Amount in $M
|Partnerships with Canadians||4.30|
In Rwanda, Africa's most densely populated country, life expectancy is less than 46 years. Two thirds of the population is under 24, and almost three quarters lives on less than US$1.25/day. A country with limited natural resources, Rwanda ranks 166 out of 187 countries on the United Nations Development Programme's 2011 human development index. Yet the country is making considerable progress in many areas.
Rwanda has made remarkable strides in recovering from the 1994 genocide, bringing some of the perpetrators to justice and physically reconstructing. Now stable, the Government of Rwanda has integrated the Millennium Development Goals into its national development framework and is on track to achieve universal primary education and gender equality. More than half of Rwanda's parliamentarians—56 percent—are women.
Rwanda plays an important role in peace and stability in the Great Lakes region and is a principal contributor to the African Union/UN Hybrid operation in Darfur (UNAMID). In order to expand economic opportunities, it joined the East African Community in 2007 and the Commonwealth in 2010.
The country's economic growth rate since 2000 has been among the highest in Africa, but the benefits of this growth have bypassed the rural areas, where poverty is concentrated and most people depend on agriculture for subsistence. Although the country is largely self-sufficient in food production, infrastructure in the sector is inadequate, resulting in agricultural production being much lower than its potential and one quarter of the population being food insecure. Rapid population growth is contributing to the unsustainable use of resources, and underemployment is increasing.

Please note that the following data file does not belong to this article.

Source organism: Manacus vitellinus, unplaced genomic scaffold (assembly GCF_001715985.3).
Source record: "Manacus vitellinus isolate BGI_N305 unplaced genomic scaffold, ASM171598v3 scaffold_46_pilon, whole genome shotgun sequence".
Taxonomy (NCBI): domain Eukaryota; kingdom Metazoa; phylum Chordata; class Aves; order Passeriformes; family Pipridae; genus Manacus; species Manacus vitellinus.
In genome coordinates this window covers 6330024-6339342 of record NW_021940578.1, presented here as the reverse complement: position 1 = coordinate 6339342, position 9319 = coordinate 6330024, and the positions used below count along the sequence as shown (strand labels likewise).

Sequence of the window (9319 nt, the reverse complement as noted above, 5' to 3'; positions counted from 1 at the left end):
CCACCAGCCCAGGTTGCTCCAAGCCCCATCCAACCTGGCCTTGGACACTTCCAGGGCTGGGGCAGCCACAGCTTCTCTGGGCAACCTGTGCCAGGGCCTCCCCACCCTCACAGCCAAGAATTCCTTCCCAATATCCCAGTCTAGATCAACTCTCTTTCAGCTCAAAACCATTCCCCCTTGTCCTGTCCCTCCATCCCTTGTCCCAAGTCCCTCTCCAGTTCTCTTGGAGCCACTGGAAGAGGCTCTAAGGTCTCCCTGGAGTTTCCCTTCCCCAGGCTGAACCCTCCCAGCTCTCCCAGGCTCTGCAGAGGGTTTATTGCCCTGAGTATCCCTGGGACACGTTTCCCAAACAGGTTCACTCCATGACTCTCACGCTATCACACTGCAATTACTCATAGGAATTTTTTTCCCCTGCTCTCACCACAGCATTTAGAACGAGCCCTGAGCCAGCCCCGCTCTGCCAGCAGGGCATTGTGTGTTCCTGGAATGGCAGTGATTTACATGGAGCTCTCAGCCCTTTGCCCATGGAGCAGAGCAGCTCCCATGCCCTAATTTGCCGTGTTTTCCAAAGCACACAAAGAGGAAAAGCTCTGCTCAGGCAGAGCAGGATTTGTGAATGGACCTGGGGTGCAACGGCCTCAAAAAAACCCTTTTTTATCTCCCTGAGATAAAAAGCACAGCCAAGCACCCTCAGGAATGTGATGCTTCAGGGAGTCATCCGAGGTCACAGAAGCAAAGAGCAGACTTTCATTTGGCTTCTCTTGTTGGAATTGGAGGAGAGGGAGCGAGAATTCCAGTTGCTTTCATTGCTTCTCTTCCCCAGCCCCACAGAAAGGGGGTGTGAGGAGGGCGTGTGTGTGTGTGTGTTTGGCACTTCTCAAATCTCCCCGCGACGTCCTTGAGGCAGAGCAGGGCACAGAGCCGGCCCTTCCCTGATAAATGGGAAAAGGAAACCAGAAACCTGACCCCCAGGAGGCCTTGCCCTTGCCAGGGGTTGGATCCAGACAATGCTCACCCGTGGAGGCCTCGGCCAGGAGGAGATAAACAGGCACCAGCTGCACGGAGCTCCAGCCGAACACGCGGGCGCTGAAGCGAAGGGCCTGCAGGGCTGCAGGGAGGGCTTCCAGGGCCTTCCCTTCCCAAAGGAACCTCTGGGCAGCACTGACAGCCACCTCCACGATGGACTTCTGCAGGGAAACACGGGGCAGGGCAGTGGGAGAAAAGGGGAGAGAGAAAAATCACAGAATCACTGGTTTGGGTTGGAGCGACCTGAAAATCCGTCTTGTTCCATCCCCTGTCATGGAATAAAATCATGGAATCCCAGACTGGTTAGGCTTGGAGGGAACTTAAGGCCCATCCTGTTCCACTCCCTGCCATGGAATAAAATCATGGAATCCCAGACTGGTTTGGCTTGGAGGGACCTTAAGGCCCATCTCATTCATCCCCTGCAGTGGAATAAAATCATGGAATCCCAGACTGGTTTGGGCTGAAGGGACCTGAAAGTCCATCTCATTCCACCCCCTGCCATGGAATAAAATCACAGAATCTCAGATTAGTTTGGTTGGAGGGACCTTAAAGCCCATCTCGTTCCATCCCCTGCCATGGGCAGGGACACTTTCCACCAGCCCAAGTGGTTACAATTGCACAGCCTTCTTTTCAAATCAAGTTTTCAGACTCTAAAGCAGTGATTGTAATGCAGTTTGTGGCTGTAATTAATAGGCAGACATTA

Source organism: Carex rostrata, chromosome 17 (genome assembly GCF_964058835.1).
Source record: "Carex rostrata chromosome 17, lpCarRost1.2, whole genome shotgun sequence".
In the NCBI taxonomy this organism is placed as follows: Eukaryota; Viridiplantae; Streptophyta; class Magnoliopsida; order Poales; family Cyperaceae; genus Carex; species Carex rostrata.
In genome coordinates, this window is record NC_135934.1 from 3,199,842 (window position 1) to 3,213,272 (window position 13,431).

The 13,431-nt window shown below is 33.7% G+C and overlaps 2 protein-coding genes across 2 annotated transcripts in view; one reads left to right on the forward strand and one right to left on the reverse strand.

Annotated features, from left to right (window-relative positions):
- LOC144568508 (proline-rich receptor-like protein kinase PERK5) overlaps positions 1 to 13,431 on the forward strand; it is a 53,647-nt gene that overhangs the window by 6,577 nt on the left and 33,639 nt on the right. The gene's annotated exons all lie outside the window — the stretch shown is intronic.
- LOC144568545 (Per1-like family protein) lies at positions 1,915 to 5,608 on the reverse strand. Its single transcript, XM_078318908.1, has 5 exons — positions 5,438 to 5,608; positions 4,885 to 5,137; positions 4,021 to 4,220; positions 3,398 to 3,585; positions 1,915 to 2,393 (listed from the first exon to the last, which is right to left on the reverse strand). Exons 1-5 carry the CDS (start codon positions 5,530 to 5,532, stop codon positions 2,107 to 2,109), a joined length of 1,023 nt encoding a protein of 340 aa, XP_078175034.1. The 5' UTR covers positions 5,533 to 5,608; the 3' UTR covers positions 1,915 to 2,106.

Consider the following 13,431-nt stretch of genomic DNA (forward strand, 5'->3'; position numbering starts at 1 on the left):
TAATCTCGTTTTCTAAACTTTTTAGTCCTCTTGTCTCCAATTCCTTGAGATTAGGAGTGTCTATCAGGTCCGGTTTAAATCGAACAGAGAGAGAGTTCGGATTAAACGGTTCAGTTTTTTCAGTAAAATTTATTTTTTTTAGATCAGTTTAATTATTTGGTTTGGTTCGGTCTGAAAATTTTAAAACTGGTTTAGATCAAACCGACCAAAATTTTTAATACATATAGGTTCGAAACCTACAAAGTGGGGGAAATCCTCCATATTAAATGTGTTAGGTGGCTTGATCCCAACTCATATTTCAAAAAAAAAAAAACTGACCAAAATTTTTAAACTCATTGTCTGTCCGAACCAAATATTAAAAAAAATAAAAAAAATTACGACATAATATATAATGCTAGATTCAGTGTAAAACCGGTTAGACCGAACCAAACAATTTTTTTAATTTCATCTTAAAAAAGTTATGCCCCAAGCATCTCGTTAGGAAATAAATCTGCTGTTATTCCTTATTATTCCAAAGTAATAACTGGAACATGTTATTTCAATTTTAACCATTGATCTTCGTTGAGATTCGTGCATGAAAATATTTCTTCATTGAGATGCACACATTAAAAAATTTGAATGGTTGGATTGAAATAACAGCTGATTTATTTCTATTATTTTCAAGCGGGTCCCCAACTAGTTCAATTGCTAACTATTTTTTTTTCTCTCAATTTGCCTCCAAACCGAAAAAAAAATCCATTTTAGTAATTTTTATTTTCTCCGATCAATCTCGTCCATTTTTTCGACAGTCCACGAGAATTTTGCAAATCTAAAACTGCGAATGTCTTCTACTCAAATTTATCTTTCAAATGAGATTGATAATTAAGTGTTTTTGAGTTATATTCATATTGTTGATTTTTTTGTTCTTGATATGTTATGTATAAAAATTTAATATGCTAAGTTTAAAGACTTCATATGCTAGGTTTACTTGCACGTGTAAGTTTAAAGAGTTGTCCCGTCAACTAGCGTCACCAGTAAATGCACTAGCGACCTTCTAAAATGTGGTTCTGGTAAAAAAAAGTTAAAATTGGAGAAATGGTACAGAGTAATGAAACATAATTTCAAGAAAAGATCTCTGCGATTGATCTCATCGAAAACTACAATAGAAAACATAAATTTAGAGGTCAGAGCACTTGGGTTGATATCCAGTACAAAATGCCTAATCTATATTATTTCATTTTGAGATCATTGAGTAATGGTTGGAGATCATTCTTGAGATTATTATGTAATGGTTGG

CIDA's programming in Rwanda is closely aligned with the country's 2006 aid policy, (PDF, 862 KB, 19 pages) which promotes program-based approaches, and its Economic Development and Poverty Reduction Strategy 2008-2012, (PDF, 3 MB, 166 pages) which aims to increase economic growth by increasing agricultural growth, slowing population growth, tackling extreme poverty, and ensuring greater efficiency in poverty reduction.
The goal of CIDA's program in Rwanda is to help the country increase food security by improving agricultural productivity. This will be done by supporting the development of rural infrastructure and improving management of land and water resources.
CIDA continues to work closely with the Rwandan Ministry of Agriculture and other partners to implement the country's national agriculture strategy, which is to shift from subsistence agriculture to market-based activities. CIDA's focus on rural infrastructure and management of land and water resources will help:
This will increase agricultural production and incomes for poor rural women and men and strengthen the capacity of local governments to create and manage development plans. Local government and civil society officials will be trained in participatory and financial planning, public tendering, and equality between women and men.
In addition, Canada, along with other donors, is contributing to the Government of Rwanda objective of:
Rwanda adheres to the Paris Declaration on Aid Effectiveness, (PDF, 317 KB, 23 pages) and has taken steps to integrate its principles into the country's relationships with donor countries and multilateral agencies.
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